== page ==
Before analyzing this article I must highlight that it is imperative to have cultural awareness before interpreting these types of articles. I disagree with one of of the opening statements on page 122 that says that minorities are arrested and put in jails are usually built in majority neighborhoods for profit. Although the prison industrial complex does exist at the expense of minority inmates, jails are usually not placed in majority neighborhoods, but on the outskirts of towns-typically in the middle of nowhere. You will not find a jail in a well off socioeconomic neighborhood, nor in the suburbs. They are typically hidden from society.
I also would critique the authors' discussion on hip hop on page 133. It is dangerous, and culturally ignorant to say that hip hop culture is the diffusion of prison culture. Hip hop is a type of art style, and the author connecting hip hop to gangs and prison socialization is unfounded and stigmatizing.
What I did find interesting in this article was the discussion on how the removal of one parent from participation in the child’s life is harmful and disruptive. I thought about the chapter in “The New Jim Crow” called “A New Kind of Passing” which discusses how some families try to hide the fact that the fact that a family member is incarcerated to avoid the stigma placed on the family. This elaboration was somewhat mentioned on this articlesstigmatization perception that incarceration is not it harmful to the family in regards to economic and social capital, but the negative stigma placed on the fact a parent is incarcerated can just as well hurt a child and other family members perception of self. I found the theoreis of socialization, and strain also interesting and important to consider while analyzing the correlation of incarceration with the mental and physical health problems that could develop during the of incarceration of the parent as discussed in the "Incarceration, Maternal Hardship, and Perinatal Health Behaviors" study.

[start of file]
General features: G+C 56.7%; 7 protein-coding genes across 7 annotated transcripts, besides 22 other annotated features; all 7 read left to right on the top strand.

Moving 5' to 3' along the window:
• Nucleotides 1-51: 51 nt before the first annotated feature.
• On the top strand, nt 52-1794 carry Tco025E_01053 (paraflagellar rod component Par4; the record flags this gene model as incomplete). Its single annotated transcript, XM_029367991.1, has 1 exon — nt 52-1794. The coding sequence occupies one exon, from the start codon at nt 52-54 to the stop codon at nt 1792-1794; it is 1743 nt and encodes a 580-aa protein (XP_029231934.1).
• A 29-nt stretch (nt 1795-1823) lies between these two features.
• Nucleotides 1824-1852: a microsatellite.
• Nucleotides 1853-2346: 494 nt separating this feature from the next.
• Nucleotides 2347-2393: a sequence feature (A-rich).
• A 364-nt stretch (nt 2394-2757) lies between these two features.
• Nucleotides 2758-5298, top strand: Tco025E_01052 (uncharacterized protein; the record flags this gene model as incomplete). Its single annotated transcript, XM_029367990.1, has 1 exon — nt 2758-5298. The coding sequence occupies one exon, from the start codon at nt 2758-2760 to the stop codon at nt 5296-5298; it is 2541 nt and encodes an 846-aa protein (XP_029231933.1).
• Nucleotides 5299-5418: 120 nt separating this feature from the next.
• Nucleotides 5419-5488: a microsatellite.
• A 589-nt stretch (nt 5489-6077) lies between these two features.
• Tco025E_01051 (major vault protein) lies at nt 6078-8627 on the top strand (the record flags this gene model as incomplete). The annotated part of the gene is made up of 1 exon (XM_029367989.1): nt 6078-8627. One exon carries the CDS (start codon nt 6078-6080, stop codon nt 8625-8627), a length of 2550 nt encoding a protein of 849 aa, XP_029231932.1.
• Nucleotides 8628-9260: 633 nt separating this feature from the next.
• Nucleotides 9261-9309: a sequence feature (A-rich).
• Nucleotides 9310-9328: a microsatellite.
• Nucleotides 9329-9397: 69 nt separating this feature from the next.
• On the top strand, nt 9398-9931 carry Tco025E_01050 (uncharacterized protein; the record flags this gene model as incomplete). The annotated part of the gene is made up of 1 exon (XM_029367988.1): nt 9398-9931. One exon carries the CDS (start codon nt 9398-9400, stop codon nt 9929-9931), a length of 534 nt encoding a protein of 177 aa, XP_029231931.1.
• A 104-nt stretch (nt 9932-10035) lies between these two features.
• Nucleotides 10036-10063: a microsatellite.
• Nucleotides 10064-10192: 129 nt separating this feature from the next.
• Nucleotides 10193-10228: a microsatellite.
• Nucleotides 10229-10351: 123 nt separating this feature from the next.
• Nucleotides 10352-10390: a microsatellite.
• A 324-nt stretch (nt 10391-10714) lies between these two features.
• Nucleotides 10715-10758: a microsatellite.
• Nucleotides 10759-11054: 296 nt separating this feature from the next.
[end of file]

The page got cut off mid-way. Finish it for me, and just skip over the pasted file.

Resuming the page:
It was interesting how " The Collateral Consequences of Imprisonment for Children" was very relevant to my last visit to Lee Arrendale. One of the women spoke about how she had to miss a lot of her 4 year olds son’s early life. She missed him learn how to walk, talk, and speak, and how he refers to the jail as ‘mommy’s house’. The family encourages this so the child will not think ill of himself or his mother. The child also puts that he wishes for her to come home on every birthday and Christmas list so far. You can see how the socialization and stigmatization perspectives would fit into this
Makariev, Drika Weller, and Phillip R. Shaver. "Attachment, parental incarceration and possibilities for intervention: An overview." Attachment & Human Development 12.4 (2010): 311-331)
Dumont, Wildeman, Lee, Gjelsvik, Valera, Glarke, 2014, Incarceration, Maternal hardship, and perinatal health behaviors, Maternal child health journal 18:2179-2187
Wismont, 2000, The lived pregnancy experience of women in prison. Journal of Midwifery & Women's Health 45(4) 292-300
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